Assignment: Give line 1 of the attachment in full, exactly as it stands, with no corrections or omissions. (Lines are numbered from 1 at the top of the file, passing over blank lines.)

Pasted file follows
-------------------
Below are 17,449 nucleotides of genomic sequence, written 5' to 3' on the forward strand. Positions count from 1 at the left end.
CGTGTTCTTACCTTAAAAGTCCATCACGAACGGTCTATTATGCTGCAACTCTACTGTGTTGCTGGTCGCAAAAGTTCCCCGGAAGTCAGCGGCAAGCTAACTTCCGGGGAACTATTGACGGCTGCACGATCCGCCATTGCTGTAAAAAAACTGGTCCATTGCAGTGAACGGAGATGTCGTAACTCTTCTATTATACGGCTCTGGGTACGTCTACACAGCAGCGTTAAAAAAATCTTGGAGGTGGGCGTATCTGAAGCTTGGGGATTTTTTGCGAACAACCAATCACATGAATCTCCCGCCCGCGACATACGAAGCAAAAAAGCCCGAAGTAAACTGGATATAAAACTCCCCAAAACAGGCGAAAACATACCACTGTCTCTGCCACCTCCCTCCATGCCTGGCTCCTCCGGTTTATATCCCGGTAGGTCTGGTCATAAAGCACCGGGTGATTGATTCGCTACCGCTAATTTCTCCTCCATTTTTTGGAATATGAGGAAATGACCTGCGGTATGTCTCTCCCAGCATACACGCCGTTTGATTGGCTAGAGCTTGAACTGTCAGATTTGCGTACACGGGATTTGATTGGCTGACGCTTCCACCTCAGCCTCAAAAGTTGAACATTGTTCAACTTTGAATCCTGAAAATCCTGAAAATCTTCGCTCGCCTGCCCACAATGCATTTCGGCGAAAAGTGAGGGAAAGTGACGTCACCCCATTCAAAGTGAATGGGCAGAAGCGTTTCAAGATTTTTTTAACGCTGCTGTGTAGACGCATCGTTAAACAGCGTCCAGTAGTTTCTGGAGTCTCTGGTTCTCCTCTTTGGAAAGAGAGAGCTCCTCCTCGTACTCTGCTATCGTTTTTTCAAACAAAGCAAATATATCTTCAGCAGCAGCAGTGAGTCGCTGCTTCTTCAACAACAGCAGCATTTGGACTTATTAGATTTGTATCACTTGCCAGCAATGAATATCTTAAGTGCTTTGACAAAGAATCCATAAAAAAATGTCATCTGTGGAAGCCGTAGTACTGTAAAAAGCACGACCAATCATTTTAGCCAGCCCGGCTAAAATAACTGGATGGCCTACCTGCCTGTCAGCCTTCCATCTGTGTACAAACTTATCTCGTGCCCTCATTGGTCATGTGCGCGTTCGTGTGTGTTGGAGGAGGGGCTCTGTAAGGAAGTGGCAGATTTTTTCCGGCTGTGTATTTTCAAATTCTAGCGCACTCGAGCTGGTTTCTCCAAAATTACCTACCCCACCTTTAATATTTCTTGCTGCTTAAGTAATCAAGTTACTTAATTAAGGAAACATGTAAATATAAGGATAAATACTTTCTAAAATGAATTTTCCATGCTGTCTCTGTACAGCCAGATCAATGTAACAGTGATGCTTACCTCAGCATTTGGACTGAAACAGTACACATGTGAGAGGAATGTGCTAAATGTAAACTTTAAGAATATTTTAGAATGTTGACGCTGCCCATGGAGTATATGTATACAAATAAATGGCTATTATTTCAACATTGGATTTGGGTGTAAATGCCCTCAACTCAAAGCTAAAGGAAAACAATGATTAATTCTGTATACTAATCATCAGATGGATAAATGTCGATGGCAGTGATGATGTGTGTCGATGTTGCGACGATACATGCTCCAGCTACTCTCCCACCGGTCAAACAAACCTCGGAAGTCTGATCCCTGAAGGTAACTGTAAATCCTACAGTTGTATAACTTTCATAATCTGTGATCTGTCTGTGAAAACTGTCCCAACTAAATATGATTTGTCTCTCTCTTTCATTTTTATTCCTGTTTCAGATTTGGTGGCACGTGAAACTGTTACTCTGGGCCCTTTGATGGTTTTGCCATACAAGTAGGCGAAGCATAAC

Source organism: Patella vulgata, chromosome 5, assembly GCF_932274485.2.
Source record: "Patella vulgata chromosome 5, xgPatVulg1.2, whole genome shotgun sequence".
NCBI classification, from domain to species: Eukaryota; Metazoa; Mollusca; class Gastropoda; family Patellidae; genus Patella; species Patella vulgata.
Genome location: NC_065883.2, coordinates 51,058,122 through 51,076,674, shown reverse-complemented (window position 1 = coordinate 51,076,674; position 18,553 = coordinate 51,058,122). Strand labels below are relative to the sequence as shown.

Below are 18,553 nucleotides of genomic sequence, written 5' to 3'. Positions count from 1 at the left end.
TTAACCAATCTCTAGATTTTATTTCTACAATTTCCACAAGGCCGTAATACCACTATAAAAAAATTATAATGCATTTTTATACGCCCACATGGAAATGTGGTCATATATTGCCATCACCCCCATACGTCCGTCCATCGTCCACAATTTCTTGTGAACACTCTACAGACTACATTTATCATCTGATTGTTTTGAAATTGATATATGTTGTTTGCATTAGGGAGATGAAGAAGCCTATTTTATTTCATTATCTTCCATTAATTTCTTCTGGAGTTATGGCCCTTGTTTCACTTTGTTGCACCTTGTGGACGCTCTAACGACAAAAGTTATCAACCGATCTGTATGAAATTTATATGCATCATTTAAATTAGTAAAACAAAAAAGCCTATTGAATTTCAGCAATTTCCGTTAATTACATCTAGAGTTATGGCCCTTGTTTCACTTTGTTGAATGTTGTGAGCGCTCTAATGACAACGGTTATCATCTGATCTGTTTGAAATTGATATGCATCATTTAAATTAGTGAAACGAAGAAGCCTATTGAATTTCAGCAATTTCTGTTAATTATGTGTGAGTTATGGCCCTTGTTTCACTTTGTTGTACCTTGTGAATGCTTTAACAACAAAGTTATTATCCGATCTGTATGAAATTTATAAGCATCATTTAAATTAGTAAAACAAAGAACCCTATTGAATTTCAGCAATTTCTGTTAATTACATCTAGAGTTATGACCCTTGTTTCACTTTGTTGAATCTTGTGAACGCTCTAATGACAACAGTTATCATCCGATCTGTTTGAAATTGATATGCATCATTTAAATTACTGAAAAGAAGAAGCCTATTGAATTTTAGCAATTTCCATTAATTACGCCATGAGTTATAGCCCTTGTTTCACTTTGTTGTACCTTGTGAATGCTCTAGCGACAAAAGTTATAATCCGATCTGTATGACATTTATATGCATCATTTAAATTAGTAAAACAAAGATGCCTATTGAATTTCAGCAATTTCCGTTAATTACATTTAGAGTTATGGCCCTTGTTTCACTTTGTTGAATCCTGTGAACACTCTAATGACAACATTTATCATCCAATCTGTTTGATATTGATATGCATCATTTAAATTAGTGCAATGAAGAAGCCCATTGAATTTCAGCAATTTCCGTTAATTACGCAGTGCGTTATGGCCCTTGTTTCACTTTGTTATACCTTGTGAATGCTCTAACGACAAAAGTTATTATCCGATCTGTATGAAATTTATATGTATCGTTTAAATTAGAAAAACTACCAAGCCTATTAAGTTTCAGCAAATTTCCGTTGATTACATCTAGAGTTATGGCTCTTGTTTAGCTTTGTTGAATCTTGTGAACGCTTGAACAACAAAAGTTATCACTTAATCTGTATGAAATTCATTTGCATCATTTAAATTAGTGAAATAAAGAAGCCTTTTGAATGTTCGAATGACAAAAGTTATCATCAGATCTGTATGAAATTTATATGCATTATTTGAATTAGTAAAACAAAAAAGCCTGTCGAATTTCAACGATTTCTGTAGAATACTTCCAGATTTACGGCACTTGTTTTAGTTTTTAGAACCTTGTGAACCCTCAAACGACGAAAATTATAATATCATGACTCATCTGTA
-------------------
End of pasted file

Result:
Below are 17,449 nucleotides of genomic sequence, written 5' to 3' on the forward strand. Positions count from 1 at the left end.